This week’s Carnatic Recommendation is one of the Trinity – Muthuswami Dikshitar’s, “Swaminatha Paripalayasumam”.
Muthuswami Dikshitar (1775 – 1835) is famous for his compositions in Samskrit. His compositions on Sri Ganesha and Kamalamba. A brief about Muthuswami Dikshitar from Wiki:
Muthuswami Dikshitar was born in Tiruvarur (of Thanjavur district in what is now the state of Tamil Nadu) to a Tamil Iyer Brahmin couple Ramaswami Dikshitar and Subbamma, as the eldest son. According to the account of Subbarama Dikshitar, Muttuswami Dikshitar was born in the manmatha year, in the month of Panguni under the asterism Krittikaa. He was named after the temple deity, Muttukumaraswamy; legend has it that he was born after his parents prayed for a child in the temple of Vaitheeswaran Temple. He also had two younger brothers Baluswami, Chinnaswami and a sister Balambal.
In keeping with the Brahminic educational tradition, Muthuswami learnt the Sanskrit language, Vedas, and other important religious texts. He also obtained his preliminary musical education from his father.
While he was still in his teens, his father sent him on a pilgrimage with a wandering monk named Chidambaranatha Yogi, to gain musical and philosophical knowledge. Over the course of this pilgrimage, he visited many places in North India, and acquired a broad outlook that is reflected in many of his compositions. During their stay in Kashi (Varanasi), his guru Chidambaranatha Yogi, presented Dikshitar with a unique Veena, and died shortly thereafter. The samādhi of Chidambaranatha Yogi can still be seen in the Hanuman Ghat area in Varanasi. [Taken from Wikipedia]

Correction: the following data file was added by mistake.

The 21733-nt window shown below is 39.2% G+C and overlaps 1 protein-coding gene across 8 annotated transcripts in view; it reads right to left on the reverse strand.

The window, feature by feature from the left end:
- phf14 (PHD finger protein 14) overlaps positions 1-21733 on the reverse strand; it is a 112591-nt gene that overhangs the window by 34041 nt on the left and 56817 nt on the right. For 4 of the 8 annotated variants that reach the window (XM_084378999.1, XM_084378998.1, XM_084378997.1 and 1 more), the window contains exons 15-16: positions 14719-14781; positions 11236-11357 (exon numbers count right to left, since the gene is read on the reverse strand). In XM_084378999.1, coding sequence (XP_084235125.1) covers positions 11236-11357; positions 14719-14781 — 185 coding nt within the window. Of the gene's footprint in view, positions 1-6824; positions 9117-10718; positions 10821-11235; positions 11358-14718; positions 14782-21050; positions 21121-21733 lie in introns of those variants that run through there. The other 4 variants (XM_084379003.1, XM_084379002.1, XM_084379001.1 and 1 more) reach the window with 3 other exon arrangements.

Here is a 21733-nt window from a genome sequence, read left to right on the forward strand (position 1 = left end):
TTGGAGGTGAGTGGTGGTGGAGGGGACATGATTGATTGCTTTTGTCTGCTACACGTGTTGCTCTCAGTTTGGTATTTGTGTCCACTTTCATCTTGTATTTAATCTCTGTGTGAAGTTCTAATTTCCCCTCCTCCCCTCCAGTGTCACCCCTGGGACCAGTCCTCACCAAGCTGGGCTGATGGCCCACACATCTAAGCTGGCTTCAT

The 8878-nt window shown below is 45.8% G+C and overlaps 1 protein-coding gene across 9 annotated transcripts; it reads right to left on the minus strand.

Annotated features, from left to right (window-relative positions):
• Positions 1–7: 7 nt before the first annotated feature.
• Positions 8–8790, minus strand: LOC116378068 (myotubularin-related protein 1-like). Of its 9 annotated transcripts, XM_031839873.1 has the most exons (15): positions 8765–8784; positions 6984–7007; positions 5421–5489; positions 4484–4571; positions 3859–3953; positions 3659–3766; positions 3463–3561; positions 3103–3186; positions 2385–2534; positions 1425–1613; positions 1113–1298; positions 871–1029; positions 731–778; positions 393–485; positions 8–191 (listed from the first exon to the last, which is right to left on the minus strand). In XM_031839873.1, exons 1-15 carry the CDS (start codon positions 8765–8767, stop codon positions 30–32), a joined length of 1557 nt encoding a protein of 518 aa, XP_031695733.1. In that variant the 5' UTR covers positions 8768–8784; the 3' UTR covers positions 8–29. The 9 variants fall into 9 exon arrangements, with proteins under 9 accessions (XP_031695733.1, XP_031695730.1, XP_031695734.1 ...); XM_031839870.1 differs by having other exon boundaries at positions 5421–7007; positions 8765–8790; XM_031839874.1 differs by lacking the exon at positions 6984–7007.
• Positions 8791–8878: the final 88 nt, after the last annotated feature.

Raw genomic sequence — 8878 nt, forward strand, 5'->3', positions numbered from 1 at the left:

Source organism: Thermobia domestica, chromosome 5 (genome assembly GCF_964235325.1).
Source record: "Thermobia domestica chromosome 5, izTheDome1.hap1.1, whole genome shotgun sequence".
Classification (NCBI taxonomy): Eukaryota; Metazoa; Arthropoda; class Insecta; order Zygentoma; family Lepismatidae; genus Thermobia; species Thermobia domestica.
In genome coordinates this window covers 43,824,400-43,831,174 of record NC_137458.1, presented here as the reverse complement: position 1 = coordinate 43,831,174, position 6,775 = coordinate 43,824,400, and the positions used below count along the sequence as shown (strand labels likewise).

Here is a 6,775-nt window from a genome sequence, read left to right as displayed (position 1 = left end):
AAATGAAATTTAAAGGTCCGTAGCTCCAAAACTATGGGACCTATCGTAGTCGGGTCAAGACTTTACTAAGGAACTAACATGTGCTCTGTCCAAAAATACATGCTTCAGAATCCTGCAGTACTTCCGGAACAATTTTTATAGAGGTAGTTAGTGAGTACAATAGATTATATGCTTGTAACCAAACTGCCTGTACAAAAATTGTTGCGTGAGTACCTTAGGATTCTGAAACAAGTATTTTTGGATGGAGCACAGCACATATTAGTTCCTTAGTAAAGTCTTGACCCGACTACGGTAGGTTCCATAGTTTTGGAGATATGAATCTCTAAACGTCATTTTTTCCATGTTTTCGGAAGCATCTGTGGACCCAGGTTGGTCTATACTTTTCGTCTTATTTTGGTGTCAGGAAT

Muthuswami Dikshitar is known to have embedded Violin into Carnatic ensemble. His skill with Samskrit is very well known. His music is mostly centered around Shakti and Shakta bhakti. His compositions on Sri Ganesha and Sri Kamalaba are widely performed and regarded as heights of bhakti. His signature “Guru Guha” is trademark – probably something like a copy protection mechanism embedded within all his kritis.
It is believed that his Veena was given by Goddess Saraswati herself to him with “Sri Rama” inscribed on it.
Listen to this performance of “Swamintha Paripalayashumam” by Ranajani – Gayatri
My fav line:
Vamadeva Parvati sukumara parijata sammohitakara
This composition is a tribute to Sri Shanmuga or Sri Subramanya
Another brilliant line:
Bhumijalaagni vaayugaganakirana bhodharupa nithyaananda karana
Complete lyrics, meaning and some technical details can be found here.
Heres another performance of the same kriti by Shruti Subramaniam
Also there is a beautiful M D Ramanathan’s version of this beautiful composition